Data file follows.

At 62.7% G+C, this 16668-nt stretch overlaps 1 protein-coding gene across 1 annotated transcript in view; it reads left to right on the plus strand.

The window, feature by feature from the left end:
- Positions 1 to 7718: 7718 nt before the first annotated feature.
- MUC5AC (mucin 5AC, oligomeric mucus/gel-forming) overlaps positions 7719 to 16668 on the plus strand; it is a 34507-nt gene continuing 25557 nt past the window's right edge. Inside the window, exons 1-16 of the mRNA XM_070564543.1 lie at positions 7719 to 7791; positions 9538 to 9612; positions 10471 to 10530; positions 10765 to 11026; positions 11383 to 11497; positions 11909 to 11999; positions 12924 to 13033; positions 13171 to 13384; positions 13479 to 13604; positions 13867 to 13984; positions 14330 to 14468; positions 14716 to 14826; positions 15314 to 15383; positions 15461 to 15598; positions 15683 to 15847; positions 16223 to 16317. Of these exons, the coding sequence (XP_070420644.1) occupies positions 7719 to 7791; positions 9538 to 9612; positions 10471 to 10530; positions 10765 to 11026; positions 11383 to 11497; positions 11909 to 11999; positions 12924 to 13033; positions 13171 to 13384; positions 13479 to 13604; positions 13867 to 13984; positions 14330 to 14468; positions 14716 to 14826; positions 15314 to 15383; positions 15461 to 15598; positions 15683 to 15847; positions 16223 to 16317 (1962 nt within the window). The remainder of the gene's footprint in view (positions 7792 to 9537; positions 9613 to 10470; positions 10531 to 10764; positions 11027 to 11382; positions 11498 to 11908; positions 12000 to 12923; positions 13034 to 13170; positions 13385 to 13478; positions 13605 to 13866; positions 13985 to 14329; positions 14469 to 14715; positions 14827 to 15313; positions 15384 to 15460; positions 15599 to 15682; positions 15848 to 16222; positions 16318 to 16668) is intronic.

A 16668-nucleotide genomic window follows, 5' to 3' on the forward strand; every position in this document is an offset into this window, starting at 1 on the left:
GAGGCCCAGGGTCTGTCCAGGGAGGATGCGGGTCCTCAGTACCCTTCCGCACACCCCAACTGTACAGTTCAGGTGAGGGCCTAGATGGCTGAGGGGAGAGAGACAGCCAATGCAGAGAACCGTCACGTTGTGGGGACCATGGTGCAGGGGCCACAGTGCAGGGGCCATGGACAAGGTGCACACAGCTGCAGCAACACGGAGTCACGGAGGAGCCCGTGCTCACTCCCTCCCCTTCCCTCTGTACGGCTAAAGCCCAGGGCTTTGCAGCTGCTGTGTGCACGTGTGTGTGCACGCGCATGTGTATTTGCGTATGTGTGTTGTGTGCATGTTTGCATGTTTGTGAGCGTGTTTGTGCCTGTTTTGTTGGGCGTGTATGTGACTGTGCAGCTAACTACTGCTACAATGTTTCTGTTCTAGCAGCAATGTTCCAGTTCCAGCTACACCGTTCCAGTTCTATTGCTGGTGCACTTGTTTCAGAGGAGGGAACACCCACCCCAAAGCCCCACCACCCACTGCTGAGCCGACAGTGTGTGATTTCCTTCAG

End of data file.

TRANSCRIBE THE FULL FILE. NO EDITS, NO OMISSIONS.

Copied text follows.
At 62.7% G+C, this 16668-nt stretch overlaps 1 protein-coding gene across 1 annotated transcript in view; it reads left to right on the plus strand.

The window, feature by feature from the left end:
- Positions 1 to 7718: 7718 nt before the first annotated feature.
- MUC5AC (mucin 5AC, oligomeric mucus/gel-forming) overlaps positions 7719 to 16668 on the plus strand; it is a 34507-nt gene continuing 25557 nt past the window's right edge. Inside the window, exons 1-16 of the mRNA XM_070564543.1 lie at positions 7719 to 7791; positions 9538 to 9612; positions 10471 to 10530; positions 10765 to 11026; positions 11383 to 11497; positions 11909 to 11999; positions 12924 to 13033; positions 13171 to 13384; positions 13479 to 13604; positions 13867 to 13984; positions 14330 to 14468; positions 14716 to 14826; positions 15314 to 15383; positions 15461 to 15598; positions 15683 to 15847; positions 16223 to 16317. Of these exons, the coding sequence (XP_070420644.1) occupies positions 7719 to 7791; positions 9538 to 9612; positions 10471 to 10530; positions 10765 to 11026; positions 11383 to 11497; positions 11909 to 11999; positions 12924 to 13033; positions 13171 to 13384; positions 13479 to 13604; positions 13867 to 13984; positions 14330 to 14468; positions 14716 to 14826; positions 15314 to 15383; positions 15461 to 15598; positions 15683 to 15847; positions 16223 to 16317 (1962 nt within the window). The remainder of the gene's footprint in view (positions 7792 to 9537; positions 9613 to 10470; positions 10531 to 10764; positions 11027 to 11382; positions 11498 to 11908; positions 12000 to 12923; positions 13034 to 13170; positions 13385 to 13478; positions 13605 to 13866; positions 13985 to 14329; positions 14469 to 14715; positions 14827 to 15313; positions 15384 to 15460; positions 15599 to 15682; positions 15848 to 16222; positions 16318 to 16668) is intronic.

A 16668-nucleotide genomic window follows, 5' to 3' on the forward strand; every position in this document is an offset into this window, starting at 1 on the left:
GAGGCCCAGGGTCTGTCCAGGGAGGATGCGGGTCCTCAGTACCCTTCCGCACACCCCAACTGTACAGTTCAGGTGAGGGCCTAGATGGCTGAGGGGAGAGAGACAGCCAATGCAGAGAACCGTCACGTTGTGGGGACCATGGTGCAGGGGCCACAGTGCAGGGGCCATGGACAAGGTGCACACAGCTGCAGCAACACGGAGTCACGGAGGAGCCCGTGCTCACTCCCTCCCCTTCCCTCTGTACGGCTAAAGCCCAGGGCTTTGCAGCTGCTGTGTGCACGTGTGTGTGCACGCGCATGTGTATTTGCGTATGTGTGTTGTGTGCATGTTTGCATGTTTGTGAGCGTGTTTGTGCCTGTTTTGTTGGGCGTGTATGTGACTGTGCAGCTAACTACTGCTACAATGTTTCTGTTCTAGCAGCAATGTTCCAGTTCCAGCTACACCGTTCCAGTTCTATTGCTGGTGCACTTGTTTCAGAGGAGGGAACACCCACCCCAAAGCCCCACCACCCACTGCTGAGCCGACAGTGTGTGATTTCCTTCAG